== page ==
By leveraging TokenEx’s Cloud Security Platform to remove sensitive cardholder data from your internal systems and safely store it outside of your environment, you can potentially reduce your compliance responsibilities to managing system passwords and other security parameters, user ID and access for employees, physical access to cardholder data, and an information security policy.

 

PCI Chart-Vertical-v2

 

Addressable controls*: All except requirements 2, 8, 9, and 12

* Based on an environment that qualifies for an SAQ A

 Another important consideration is to ensure that you’re meeting the PCI requirements as they were intended. In other words, you’re strengthening your security posture in the process. Although compliance is one of the primary reasons why organizations reach out to TokenEx, it’s important to understand that compliance does not always equate to security. So just because your environment meets all of the requirements of the PCI DSS doesn’t mean it’s invulnerable to breaches.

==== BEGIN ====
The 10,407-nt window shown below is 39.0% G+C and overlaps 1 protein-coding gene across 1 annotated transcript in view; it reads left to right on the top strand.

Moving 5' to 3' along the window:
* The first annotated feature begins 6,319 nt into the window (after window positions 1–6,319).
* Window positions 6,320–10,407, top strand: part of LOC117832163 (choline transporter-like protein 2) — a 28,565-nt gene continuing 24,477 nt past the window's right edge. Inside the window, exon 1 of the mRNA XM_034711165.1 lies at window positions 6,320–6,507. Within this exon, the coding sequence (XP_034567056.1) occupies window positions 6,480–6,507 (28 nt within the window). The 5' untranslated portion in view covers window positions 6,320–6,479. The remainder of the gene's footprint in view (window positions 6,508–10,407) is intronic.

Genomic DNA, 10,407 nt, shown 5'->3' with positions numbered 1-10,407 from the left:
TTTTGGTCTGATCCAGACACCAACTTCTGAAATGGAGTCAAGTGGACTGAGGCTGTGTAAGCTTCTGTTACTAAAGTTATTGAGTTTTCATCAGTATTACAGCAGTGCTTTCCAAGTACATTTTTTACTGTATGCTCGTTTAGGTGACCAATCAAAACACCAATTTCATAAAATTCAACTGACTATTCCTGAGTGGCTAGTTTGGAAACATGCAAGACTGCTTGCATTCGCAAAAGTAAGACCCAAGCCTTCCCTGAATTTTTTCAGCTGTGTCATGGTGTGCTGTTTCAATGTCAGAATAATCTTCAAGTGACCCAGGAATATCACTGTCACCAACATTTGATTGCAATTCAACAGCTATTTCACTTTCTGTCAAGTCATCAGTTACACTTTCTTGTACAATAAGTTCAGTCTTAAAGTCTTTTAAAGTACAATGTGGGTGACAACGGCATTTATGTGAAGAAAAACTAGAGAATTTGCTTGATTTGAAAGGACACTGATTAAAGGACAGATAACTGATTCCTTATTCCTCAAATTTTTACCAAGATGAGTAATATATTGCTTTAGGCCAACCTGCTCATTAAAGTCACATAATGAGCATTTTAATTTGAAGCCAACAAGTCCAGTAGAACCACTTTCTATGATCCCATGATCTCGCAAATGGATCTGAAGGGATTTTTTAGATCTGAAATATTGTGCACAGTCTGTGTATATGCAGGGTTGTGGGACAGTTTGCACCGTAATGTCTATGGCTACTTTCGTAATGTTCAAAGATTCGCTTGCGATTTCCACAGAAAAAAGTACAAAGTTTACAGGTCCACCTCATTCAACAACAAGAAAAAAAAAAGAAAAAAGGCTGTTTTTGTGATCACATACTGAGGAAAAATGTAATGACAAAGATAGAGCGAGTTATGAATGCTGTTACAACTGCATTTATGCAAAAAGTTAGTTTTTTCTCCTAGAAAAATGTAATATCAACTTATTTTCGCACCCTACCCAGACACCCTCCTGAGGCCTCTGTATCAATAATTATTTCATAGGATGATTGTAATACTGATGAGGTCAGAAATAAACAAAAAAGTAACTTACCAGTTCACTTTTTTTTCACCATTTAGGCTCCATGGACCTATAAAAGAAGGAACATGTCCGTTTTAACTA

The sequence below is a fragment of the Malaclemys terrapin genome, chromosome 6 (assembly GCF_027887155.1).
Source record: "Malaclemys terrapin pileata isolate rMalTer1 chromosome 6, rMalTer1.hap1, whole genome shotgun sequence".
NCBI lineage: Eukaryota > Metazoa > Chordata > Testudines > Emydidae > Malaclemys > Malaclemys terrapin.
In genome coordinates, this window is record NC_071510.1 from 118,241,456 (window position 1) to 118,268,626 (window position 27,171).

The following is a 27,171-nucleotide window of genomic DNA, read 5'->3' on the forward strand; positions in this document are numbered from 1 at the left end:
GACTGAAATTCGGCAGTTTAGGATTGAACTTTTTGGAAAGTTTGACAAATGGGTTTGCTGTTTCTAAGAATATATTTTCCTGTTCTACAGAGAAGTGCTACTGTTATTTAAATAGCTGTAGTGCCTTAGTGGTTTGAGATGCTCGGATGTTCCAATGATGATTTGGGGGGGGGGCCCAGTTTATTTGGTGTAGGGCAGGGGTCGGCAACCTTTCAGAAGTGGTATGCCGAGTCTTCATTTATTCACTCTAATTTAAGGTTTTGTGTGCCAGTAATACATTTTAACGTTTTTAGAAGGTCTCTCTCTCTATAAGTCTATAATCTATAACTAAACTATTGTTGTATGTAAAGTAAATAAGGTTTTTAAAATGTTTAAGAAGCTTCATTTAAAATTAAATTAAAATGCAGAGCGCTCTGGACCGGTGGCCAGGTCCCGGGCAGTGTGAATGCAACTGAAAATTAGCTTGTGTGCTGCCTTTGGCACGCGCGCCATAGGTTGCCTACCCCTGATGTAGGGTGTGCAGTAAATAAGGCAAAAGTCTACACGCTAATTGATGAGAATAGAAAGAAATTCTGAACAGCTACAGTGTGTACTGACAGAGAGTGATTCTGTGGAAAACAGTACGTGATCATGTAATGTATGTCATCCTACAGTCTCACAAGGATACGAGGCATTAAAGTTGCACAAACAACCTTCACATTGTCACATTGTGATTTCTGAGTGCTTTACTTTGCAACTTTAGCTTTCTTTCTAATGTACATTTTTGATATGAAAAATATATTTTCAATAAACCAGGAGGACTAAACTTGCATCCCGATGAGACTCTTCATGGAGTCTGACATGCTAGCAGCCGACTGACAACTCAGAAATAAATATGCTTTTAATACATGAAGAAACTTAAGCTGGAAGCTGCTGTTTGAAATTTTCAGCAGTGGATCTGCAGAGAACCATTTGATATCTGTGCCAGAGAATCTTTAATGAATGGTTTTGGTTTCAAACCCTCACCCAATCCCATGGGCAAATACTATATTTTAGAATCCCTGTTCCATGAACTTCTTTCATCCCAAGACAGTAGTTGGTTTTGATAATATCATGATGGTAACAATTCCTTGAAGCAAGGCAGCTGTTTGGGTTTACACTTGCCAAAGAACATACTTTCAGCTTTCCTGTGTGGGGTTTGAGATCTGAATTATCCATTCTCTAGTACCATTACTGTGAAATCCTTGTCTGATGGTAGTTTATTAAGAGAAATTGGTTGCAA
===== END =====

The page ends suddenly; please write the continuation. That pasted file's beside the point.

In order to best protect your environment and the sensitive data within, we recommend evaluating the strength of your internal security practices and to maintain compliance between assessments. Remember: You’re expected to meet regulatory obligations at all times, not just once a year when undergoing an audit. This can be done by documenting and regularly updating relevant systems and compliance procedures, which can then be presented to auditors as evidence of your efforts to satisfy your compliance obligations.

By entrusting much of your compliance to TokenEx, you can feel confident that these concerns are being addressed by security and compliance experts dedicated to protecting the world’s most sensitive data. For more information about PCI compliance and how TokenEx can help reduce its cost and complexity, check out our PCI compliance ebook and PCI descoping guide.

Topic(s): PCI DSS

Keep Up With Our PCI & Privacy Blog